• Turn down the lights, gently drop the needle at the start of side one and you will soon find a living breathing Nat King Cole standing between your speakers
  • “Cole as usual gives warm, confident readings of all this material, and fans welcomed the packaging of some songs previously available only on singles…”

A wonderful copy of Nat’s classic 1957 release. It’s taken us a long time to pull together enough clean copies to make the shootout happen. Boy, was it worth all the trouble.

The presence and immediacy of Nat King Cole’s vocals here are ’50s Capitol Recording Magic at its best. Set the volume right and Nat is right between your speakers, putting on the performance of a lifetime. The selection of material and the contributions of all involved (Nelson Riddle among them) are hard to fault.

The sound is big, open, rich and full, with loads of Tubey Magic. The highs are extended and silky sweet.

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Peter, Paul & Mary – A Song Will Rise

More Peter, Paul and Mary

  • Incredible sound for this Warner Brothers stereo pressing with both sides earning Shootout Winning Triple Plus (A+++) grades, the first copy to hit the site in years!
  • “The fifth album, A Song Will Rise, appeared in March 1965. It was, in a sense, the last of a quartet of albums that made up the early Peter, Paul and Mary sound. Again employing two-acoustic-guitars-and-acoustic-bass instrumentation, it featured a combination of recent cover tunes, songs associated with the groups’ predecessors, such as the Weaver’s ‘Wasn’t That A Time,” and a collection of revised traditional songs.”

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Frank Sinatra – Sinatra Sings… of Love and Things

More Frank Sinatra

  • Two outstanding sides each earning Double Plus (A++) grades, and playing about as quietly as any early Rainbow Label Capitol stereo pressing can
  • This Capitol LP has the MIDRANGE MAGIC that’s missing from the later reissues, which, to our way of thinking, are not worth buying at any price. It gives you the sense that Frank Sinatra is standing right in front of you, and that’s exactly the way we like to hear him
  • Somehow the man managed to record and release six studio albums in 1962, with this compilation making a total of seven for the year. Even more remarkable, all seven of them made the Top Ten of the pop charts
  • The music is excellent, as one can see from the track listing. It’s hard to go wrong with these later Capitol Sinatra records. They’re almost always a fun listen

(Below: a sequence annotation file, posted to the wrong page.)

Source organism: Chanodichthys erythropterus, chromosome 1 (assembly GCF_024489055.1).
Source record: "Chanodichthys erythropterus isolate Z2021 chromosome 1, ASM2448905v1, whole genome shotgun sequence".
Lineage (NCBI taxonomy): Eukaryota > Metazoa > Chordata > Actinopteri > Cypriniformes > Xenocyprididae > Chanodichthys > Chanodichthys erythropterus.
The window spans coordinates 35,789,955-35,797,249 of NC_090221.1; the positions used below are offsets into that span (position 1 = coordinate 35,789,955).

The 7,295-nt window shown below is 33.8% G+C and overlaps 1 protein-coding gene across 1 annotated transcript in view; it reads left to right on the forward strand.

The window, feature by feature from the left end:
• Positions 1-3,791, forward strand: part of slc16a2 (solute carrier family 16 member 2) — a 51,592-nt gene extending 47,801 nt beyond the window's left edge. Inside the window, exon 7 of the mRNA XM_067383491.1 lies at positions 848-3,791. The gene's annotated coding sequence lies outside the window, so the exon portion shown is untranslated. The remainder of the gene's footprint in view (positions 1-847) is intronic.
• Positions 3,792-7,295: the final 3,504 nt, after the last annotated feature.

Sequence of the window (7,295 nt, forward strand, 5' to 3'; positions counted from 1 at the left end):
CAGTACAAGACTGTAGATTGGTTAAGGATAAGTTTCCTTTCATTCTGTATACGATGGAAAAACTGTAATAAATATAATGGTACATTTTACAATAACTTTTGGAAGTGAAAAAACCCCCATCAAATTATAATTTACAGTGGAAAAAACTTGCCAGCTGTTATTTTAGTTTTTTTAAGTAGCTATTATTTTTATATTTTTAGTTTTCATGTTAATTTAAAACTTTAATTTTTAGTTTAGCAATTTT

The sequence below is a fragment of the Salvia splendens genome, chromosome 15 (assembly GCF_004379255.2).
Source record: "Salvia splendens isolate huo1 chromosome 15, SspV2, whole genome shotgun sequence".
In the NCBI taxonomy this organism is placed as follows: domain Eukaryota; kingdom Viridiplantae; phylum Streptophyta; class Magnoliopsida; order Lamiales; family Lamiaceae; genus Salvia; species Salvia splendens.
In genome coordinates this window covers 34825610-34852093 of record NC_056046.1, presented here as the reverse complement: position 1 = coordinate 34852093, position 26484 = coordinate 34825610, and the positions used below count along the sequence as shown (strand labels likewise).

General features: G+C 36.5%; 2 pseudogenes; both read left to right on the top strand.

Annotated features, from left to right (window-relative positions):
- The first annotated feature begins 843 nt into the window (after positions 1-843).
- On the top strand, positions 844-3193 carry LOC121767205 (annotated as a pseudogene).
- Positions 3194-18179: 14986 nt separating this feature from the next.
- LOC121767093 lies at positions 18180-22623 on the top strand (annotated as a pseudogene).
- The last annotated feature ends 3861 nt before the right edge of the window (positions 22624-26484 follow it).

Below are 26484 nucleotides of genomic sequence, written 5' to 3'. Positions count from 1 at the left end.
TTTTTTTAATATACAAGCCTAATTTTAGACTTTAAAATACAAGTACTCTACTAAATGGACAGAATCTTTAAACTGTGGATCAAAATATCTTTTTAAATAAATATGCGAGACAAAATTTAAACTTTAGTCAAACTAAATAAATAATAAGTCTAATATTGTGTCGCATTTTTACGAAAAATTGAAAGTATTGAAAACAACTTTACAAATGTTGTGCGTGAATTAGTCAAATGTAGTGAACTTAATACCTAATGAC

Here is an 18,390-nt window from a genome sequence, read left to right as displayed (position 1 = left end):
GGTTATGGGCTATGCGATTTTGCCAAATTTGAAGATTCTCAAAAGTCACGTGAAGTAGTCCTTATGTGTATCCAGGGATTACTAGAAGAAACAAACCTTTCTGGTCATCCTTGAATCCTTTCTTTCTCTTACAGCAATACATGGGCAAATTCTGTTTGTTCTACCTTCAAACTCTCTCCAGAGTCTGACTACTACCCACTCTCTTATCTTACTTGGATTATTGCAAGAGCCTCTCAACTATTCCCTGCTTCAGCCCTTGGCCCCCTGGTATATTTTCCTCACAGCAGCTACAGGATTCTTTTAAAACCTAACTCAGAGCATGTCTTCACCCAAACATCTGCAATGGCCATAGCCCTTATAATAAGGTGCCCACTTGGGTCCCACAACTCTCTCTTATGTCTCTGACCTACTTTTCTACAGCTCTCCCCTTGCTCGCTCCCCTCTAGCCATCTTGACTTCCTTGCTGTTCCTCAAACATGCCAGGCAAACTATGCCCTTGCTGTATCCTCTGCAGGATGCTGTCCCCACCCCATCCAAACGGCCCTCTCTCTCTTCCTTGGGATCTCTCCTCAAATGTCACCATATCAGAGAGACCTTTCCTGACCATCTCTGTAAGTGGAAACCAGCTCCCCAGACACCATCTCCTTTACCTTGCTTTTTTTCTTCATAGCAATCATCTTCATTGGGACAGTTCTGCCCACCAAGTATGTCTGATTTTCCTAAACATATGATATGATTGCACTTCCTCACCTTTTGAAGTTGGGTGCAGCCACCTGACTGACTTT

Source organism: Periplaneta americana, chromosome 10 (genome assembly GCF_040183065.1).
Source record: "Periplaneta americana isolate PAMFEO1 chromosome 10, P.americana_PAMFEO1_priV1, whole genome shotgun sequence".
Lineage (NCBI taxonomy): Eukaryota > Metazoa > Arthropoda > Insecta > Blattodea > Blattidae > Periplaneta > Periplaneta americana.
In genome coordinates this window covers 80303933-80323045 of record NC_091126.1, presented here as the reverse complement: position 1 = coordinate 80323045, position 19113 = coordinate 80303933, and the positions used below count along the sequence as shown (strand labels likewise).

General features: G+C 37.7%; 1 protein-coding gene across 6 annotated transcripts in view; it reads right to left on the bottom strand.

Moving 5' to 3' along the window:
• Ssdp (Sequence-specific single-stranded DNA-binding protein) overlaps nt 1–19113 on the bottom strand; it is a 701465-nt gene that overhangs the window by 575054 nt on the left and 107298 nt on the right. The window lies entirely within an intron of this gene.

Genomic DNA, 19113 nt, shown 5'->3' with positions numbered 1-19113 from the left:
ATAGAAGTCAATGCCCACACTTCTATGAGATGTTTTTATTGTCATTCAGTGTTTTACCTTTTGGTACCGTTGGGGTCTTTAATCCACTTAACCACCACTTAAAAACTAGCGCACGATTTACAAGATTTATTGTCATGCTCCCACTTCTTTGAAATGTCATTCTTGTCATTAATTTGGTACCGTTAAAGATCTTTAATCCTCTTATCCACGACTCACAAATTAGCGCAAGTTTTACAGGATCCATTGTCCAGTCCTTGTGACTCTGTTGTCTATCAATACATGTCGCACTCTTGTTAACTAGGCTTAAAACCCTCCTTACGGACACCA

This album comprises the last group of singles Capitol released of Sinatra’s music. Reprise had started in 1960 and the rest of Sinatra’s music would come out on his own label. (more…)

Steve Miller Band – Sailor – Our Shootout Winner from 2010

More Steve Miller Band

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SUPER HOT STAMPERS DISCOVERED AT LAST for this crazy SMB album engineered by the man himself, Glyn Johns! We just finished a big shootout for this trippy, bluesy LP and were pleased to find that the best copies really do give you that analog magic we’ve come to expect from Mr. Johns’ recordings.  

We have paired up two Capitol Rainbow Label pressings here to give you excellent sound for both sides. This will allow you to do your own shootout at home to see just how special the good sides really are. If you don’t want to bother with the inferior sides and leave the tedious work of playing bad sounding records to us, we’ll understand!

This album is a far cry from Miller’s poppier later work a la Fly Like An Eagle and Book Of Dreams. The music is psychedelic, bluesy and downright strange if you ask me. As we listened to these songs over and over I couldn’t believe how unique this album is. It’s a real pastiche of tripped-out ’60s styles, but it doesn’t sound all that similar to any of their contemporaries since it goes in so many directions. The open, spacious and tubey magical sound that Glyn Johns got here lets you make sense of all the crazy elements. You don’t need to know the lyrics to Space Cowboy to get the idea that these guys were probably pretty serious “midnight tokers.” (more…)